Facebook Mobile Ad Revenue Skyrockets

Dennis Faas's picture

Facebook has reported second-quarter earnings that far exceed experts' predictions. The key factor behind that unexpected revenue intake: mobile advertising.

Facebook recently reported second-quarter earnings of 19 cents per share -- substantially higher than the 14 cents per share predicted by analysts.

Almost half (41 per cent) of the company's $1.6 billion in advertising revenue came through mobile devices. That's also much higher than expected -- experts had predicted mobile ads to account for about one-third of Facebook's total advertising revenue.

Overall, Facebook's mobile ad revenue jumped an incredible 61 per cent over the second quarter of 2012 -- which is when the firm first went public. (Source: fb.com)

Daily Active Mobile User Count Nearly Half a Billion

Critical to Facebook's mobile advertising success: the growth of daily active mobile users. It's estimated the total number of people accessing the social networking service every day via mobile technology is approaching half a billion.

Meanwhile, the number of people accessing Facebook on mobile devices at least once a month is actually closer to one billion.

Approximately 1 million brands currently advertise on Facebook. It's estimated about about one in twenty posts on an average user's News Feed are advertisements.

With the News Feed generating impressive income, the focus now turns to Instagram -- a Facebook service that generates a great deal of interest but very little revenue.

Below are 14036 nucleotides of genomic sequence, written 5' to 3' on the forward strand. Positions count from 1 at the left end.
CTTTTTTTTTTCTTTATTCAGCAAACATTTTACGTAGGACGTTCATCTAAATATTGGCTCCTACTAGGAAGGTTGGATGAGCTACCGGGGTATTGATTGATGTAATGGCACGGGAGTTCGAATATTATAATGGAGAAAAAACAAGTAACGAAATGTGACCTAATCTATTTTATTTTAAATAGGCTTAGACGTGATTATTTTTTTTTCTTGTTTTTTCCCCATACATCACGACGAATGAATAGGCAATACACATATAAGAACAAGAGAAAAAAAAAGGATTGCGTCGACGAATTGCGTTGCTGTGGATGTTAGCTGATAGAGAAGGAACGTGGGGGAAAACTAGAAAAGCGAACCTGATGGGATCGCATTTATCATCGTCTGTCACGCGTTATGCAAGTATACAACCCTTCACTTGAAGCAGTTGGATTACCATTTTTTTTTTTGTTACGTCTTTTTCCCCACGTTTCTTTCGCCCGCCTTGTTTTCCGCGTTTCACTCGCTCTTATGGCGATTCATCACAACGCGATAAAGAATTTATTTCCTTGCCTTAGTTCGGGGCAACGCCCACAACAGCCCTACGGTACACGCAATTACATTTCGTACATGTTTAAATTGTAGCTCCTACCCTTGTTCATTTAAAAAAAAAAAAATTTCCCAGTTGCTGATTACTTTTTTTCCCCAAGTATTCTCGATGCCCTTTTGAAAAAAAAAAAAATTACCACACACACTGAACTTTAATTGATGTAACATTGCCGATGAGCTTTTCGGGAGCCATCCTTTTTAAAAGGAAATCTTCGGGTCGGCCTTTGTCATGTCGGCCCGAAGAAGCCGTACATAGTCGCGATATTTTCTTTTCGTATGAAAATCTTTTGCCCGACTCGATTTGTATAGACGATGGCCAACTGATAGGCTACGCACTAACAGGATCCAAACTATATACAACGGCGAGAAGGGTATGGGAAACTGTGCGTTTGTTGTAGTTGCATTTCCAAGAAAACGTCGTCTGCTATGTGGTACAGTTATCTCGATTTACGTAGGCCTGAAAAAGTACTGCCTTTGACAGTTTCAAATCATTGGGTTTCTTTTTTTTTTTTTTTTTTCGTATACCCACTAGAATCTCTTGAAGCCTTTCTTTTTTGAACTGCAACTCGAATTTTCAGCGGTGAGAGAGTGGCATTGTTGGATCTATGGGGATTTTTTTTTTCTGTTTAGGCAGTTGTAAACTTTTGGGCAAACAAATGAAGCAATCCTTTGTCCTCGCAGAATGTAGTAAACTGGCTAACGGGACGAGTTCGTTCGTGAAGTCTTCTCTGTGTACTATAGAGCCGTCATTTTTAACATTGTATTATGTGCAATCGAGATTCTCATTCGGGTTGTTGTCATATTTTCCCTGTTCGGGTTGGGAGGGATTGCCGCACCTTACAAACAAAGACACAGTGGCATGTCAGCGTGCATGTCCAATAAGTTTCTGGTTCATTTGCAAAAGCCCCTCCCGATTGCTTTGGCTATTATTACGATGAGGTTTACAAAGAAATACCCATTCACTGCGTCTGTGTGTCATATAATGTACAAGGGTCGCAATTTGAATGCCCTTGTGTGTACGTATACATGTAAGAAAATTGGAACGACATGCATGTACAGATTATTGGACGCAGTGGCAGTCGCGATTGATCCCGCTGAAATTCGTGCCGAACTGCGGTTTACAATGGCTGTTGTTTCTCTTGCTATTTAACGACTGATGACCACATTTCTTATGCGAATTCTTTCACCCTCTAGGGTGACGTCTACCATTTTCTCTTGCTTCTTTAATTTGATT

Though it could be unpopular with users, Facebook chief executive officer Mark Zuckerberg says pushing ads to Instagram makes sense.

"We expect that over time we're going to generate a lot of profit from it, probably through advertising," Zuckerberg said. "When the right time comes, we'll think about doing advertising." (Source: techhive.com)

Twitter Taking Teens? Zuckerberg Says No

So, Facebook appears to be defying critics who said the firm couldn't possibly generate substantial revenue. But there are still serious challenges ahead -- in particular, recent reports have suggested the site is losing many of its younger users to rivals like Twitter and Tumblr.

But Zuckerberg says such reports are exaggerated. He insists his firm has seen no conclusive evidence to suggest teens are making a switch.

Rate this article: 
No votes yet